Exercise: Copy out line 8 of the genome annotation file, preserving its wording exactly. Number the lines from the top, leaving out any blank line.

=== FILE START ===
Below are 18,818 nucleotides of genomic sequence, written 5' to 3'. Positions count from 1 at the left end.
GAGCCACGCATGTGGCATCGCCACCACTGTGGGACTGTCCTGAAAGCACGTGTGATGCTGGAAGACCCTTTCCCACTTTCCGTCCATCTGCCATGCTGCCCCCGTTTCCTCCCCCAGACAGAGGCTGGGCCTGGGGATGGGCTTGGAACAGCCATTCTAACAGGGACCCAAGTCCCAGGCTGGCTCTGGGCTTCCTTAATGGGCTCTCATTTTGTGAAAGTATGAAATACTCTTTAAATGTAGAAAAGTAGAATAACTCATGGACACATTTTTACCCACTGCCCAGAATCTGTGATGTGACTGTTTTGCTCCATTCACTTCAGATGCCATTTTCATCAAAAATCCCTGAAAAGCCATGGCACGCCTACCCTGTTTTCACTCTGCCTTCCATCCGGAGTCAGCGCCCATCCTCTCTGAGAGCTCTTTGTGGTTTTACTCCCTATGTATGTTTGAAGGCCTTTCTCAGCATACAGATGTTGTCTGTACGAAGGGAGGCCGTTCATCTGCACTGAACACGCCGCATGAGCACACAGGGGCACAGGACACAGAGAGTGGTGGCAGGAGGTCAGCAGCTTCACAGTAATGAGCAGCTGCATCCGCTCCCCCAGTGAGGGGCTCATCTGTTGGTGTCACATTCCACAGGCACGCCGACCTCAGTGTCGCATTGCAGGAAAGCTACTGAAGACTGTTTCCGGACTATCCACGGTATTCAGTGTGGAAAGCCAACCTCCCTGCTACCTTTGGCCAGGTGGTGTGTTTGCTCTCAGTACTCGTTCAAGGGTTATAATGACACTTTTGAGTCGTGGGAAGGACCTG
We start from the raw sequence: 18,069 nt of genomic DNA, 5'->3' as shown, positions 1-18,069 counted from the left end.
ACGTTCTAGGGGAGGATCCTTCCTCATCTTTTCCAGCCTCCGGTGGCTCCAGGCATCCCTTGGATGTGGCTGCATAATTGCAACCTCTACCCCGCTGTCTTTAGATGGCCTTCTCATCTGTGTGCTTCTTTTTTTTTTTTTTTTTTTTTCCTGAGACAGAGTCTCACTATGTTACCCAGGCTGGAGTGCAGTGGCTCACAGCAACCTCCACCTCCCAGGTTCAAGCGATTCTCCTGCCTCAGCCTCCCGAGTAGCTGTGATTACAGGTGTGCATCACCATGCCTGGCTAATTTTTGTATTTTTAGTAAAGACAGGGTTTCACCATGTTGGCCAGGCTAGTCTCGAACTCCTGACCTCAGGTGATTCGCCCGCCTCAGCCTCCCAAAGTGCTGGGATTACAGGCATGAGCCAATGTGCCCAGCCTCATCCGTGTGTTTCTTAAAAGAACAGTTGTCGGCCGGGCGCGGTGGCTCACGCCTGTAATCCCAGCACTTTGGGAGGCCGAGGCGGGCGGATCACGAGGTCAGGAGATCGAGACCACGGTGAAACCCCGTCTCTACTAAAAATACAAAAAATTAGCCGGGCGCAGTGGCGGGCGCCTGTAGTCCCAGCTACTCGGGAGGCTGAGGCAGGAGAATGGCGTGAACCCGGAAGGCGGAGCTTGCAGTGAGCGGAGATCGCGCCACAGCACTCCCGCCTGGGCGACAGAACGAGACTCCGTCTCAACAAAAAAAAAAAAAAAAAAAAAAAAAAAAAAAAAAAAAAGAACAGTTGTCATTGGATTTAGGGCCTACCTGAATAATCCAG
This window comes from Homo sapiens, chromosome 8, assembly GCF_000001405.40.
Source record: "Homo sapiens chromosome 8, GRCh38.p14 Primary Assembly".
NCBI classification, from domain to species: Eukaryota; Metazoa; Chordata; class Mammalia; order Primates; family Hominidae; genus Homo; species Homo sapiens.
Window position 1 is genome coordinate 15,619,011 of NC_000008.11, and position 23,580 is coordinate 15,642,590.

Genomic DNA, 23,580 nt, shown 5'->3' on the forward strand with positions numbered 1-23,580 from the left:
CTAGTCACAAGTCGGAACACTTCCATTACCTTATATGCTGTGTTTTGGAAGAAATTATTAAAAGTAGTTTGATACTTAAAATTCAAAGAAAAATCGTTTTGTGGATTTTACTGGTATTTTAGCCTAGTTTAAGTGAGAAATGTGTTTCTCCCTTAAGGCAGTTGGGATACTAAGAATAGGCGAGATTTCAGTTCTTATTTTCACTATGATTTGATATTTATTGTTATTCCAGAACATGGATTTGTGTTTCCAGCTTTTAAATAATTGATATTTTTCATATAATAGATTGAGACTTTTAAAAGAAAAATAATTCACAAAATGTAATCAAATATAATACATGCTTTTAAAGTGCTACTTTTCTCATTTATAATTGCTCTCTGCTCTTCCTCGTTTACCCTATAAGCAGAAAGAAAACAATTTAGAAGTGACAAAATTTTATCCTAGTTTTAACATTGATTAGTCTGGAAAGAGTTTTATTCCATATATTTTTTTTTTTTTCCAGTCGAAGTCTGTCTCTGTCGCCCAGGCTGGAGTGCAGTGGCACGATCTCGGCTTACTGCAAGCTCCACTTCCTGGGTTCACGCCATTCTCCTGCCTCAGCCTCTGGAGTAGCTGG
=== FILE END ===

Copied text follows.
Window position 1 is genome coordinate 15,619,011 of NC_000008.11, and position 23,580 is coordinate 15,642,590.